On the night of 27 September 2015, a Super Moon Eclipse occurred and the weather in Boise could not have been better. Clear skies. No wind and warm. Here are some photos I took of the event with my 300mm lens on a Nikon D5000. Enjoy!
Absolutely a very timely article from Nikon on How To Photograph a Solar Eclipse. The photo on the left gives you a written sheet on exposure guides for an eclipse. Here is an excerpt from the article listed.
“Whereas lunar eclipses are safe to view with the naked eye, solar eclipses are not. You must take the necessary precautions to keep from harming your eyesight. In fact, you also need to use a “solar filter” to keep from harming your camera’s imaging sensor as well as for correct exposure.
A solar eclipse occurs whenever the moon’s shadow falls on Earth. This can only occur during a new moon, when the moon passes between the sun and Earth. There are two or more solar eclipses a year; which occur when the geometry lines up just right, so that part of the moon’s shadow falls on Earth’s surface and an eclipse of the sun is seen from that region …. You can find information on solar filters and where to purchase them from astronomy websites and magazines. Safe solar filters for cameras and telescopes are available as either “Full-Aperture” and “Off-Axis” filters. Both of these filters fit over the objective (front end of the telescope) or camera lens.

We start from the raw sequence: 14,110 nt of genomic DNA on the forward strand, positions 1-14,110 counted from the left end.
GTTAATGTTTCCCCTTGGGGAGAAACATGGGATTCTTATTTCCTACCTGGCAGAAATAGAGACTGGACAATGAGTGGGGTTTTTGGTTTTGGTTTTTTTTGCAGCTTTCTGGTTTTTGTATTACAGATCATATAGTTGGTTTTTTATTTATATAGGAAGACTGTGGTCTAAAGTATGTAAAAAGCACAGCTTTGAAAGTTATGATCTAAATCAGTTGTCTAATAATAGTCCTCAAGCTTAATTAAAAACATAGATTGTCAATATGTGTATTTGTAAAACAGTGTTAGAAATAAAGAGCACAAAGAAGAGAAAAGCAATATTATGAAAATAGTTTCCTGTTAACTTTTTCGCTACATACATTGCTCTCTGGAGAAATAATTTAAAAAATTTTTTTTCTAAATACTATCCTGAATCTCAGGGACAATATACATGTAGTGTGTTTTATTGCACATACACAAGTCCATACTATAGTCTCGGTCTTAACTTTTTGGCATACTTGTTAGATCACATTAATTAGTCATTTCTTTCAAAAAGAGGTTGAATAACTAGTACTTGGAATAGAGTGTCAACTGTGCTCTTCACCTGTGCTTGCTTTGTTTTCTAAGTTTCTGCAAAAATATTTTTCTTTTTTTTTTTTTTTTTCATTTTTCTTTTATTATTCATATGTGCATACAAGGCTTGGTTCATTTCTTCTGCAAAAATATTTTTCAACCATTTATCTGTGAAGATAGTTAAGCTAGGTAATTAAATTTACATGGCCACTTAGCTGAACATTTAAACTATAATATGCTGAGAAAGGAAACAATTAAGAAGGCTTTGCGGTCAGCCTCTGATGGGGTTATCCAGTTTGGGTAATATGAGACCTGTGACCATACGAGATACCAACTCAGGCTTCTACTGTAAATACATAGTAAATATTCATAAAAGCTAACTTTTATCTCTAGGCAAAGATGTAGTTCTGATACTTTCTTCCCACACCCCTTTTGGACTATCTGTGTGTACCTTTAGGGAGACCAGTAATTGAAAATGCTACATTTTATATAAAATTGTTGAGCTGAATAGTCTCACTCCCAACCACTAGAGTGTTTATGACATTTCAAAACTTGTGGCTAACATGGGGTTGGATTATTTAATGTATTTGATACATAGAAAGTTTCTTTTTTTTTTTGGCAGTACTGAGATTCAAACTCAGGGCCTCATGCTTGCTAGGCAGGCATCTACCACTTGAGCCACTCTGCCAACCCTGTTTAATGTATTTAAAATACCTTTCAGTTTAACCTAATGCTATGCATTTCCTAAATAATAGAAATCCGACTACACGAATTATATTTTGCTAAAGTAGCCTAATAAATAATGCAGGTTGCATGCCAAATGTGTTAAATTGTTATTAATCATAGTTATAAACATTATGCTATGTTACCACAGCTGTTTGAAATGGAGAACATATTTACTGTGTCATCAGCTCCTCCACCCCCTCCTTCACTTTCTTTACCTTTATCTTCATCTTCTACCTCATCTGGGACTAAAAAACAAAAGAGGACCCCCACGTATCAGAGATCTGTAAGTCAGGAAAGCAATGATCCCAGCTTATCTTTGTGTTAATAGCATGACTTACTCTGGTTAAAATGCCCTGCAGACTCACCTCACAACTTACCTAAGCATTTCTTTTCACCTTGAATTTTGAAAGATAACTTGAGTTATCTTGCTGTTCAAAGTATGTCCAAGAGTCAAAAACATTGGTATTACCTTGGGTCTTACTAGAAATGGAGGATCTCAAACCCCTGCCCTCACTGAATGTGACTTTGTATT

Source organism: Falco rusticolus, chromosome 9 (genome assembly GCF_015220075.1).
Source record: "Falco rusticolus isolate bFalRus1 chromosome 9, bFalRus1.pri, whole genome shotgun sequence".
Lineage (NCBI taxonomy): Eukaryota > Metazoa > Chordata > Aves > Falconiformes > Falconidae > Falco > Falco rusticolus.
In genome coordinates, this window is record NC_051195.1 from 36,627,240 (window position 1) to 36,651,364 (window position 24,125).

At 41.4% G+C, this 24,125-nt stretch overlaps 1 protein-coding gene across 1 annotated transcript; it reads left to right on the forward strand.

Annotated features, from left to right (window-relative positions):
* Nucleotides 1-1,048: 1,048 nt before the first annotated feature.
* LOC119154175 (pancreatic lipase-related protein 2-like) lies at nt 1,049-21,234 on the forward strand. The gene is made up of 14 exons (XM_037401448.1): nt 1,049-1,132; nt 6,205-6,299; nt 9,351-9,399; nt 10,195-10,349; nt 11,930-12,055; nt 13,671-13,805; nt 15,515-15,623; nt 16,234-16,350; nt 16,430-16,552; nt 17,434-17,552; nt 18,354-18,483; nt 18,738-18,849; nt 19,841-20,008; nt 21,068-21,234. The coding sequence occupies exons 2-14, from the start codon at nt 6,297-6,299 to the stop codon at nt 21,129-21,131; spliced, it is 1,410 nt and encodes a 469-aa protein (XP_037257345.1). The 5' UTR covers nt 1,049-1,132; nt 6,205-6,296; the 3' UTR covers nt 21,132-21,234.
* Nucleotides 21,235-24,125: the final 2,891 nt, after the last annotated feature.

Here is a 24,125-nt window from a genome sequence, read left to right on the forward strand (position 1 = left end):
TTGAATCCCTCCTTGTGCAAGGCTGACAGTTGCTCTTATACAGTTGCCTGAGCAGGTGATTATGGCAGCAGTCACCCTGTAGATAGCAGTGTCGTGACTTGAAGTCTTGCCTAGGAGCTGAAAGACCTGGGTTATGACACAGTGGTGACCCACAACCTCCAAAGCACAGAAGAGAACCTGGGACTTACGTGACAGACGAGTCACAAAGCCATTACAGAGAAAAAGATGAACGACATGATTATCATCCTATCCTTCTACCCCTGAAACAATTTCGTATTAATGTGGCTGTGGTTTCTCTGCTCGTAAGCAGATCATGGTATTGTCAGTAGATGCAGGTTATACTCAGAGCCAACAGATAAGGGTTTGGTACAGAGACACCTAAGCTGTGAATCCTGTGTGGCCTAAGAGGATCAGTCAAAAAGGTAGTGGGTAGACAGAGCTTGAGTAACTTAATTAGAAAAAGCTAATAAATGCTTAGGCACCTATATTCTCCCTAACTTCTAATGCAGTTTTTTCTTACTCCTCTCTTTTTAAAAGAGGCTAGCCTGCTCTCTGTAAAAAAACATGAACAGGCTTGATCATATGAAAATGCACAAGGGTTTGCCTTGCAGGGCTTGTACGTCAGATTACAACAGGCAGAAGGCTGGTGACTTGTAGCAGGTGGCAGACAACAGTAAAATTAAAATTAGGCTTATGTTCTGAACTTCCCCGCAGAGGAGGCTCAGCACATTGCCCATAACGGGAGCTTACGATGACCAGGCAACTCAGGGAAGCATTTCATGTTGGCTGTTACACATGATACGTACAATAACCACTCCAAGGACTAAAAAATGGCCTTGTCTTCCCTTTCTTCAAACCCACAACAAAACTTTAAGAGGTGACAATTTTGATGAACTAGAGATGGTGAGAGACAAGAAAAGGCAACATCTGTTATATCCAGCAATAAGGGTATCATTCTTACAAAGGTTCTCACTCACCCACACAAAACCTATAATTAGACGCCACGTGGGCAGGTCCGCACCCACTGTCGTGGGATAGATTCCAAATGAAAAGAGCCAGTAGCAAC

Full-aperture solar filters are the preferred filters of choice. This is because the filter completely covers the front of the telescope so the entire mirror or lens is used. No refocusing of the telescope or camera lens will be needed when you remove the filter at the beginning of totality or when it is replaced back on the telescope/camera lens at the end of the total phase.”
You may also want to look at NASA’s information page on Solar Eclipses. Enjoy and take the safety precautions. You might miss the shot this time, but you’ll be able to see another one!